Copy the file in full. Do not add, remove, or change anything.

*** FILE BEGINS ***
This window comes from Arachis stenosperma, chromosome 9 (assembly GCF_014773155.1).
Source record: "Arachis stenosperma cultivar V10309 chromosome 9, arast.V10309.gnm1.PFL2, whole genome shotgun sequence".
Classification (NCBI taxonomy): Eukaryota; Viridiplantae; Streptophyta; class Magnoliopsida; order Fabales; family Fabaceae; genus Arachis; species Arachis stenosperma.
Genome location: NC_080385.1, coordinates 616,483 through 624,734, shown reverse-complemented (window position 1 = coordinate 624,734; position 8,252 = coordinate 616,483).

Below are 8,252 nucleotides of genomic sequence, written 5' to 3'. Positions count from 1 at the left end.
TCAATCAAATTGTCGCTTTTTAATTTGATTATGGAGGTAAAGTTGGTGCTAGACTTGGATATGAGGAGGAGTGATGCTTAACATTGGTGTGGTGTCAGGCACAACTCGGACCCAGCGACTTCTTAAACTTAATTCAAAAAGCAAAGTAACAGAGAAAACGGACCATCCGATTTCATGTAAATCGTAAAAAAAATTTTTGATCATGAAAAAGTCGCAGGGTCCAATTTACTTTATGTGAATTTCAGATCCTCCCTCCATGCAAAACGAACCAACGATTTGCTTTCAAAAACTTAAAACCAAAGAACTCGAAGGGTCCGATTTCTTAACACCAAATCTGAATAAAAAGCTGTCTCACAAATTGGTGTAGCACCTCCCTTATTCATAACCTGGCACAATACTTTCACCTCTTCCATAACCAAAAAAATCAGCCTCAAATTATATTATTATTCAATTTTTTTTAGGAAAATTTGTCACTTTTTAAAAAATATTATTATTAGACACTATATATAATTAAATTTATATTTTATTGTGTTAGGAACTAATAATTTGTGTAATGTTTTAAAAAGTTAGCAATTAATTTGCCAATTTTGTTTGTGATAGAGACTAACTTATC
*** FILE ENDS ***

This window comes from Arachis stenosperma, chromosome 9 (assembly GCF_014773155.1).
Source record: "Arachis stenosperma cultivar V10309 chromosome 9, arast.V10309.gnm1.PFL2, whole genome shotgun sequence".
Classification (NCBI taxonomy): Eukaryota; Viridiplantae; Streptophyta; class Magnoliopsida; order Fabales; family Fabaceae; genus Arachis; species Arachis stenosperma.
Genome location: NC_080385.1, coordinates 616,483 through 624,734, shown reverse-complemented (window position 1 = coordinate 624,734; position 8,252 = coordinate 616,483).

Below are 8,252 nucleotides of genomic sequence, written 5' to 3'. Positions count from 1 at the left end.
TCAATCAAATTGTCGCTTTTTAATTTGATTATGGAGGTAAAGTTGGTGCTAGACTTGGATATGAGGAGGAGTGATGCTTAACATTGGTGTGGTGTCAGGCACAACTCGGACCCAGCGACTTCTTAAACTTAATTCAAAAAGCAAAGTAACAGAGAAAACGGACCATCCGATTTCATGTAAATCGTAAAAAAAATTTTTGATCATGAAAAAGTCGCAGGGTCCAATTTACTTTATGTGAATTTCAGATCCTCCCTCCATGCAAAACGAACCAACGATTTGCTTTCAAAAACTTAAAACCAAAGAACTCGAAGGGTCCGATTTCTTAACACCAAATCTGAATAAAAAGCTGTCTCACAAATTGGTGTAGCACCTCCCTTATTCATAACCTGGCACAATACTTTCACCTCTTCCATAACCAAAAAAATCAGCCTCAAATTATATTATTATTCAATTTTTTTTAGGAAAATTTGTCACTTTTTAAAAAATATTATTATTAGACACTATATATAATTAAATTTATATTTTATTGTGTTAGGAACTAATAATTTGTGTAATGTTTTAAAAAGTTAGCAATTAATTTGCCAATTTTGTTTGTGATAGAGACTAACTTATC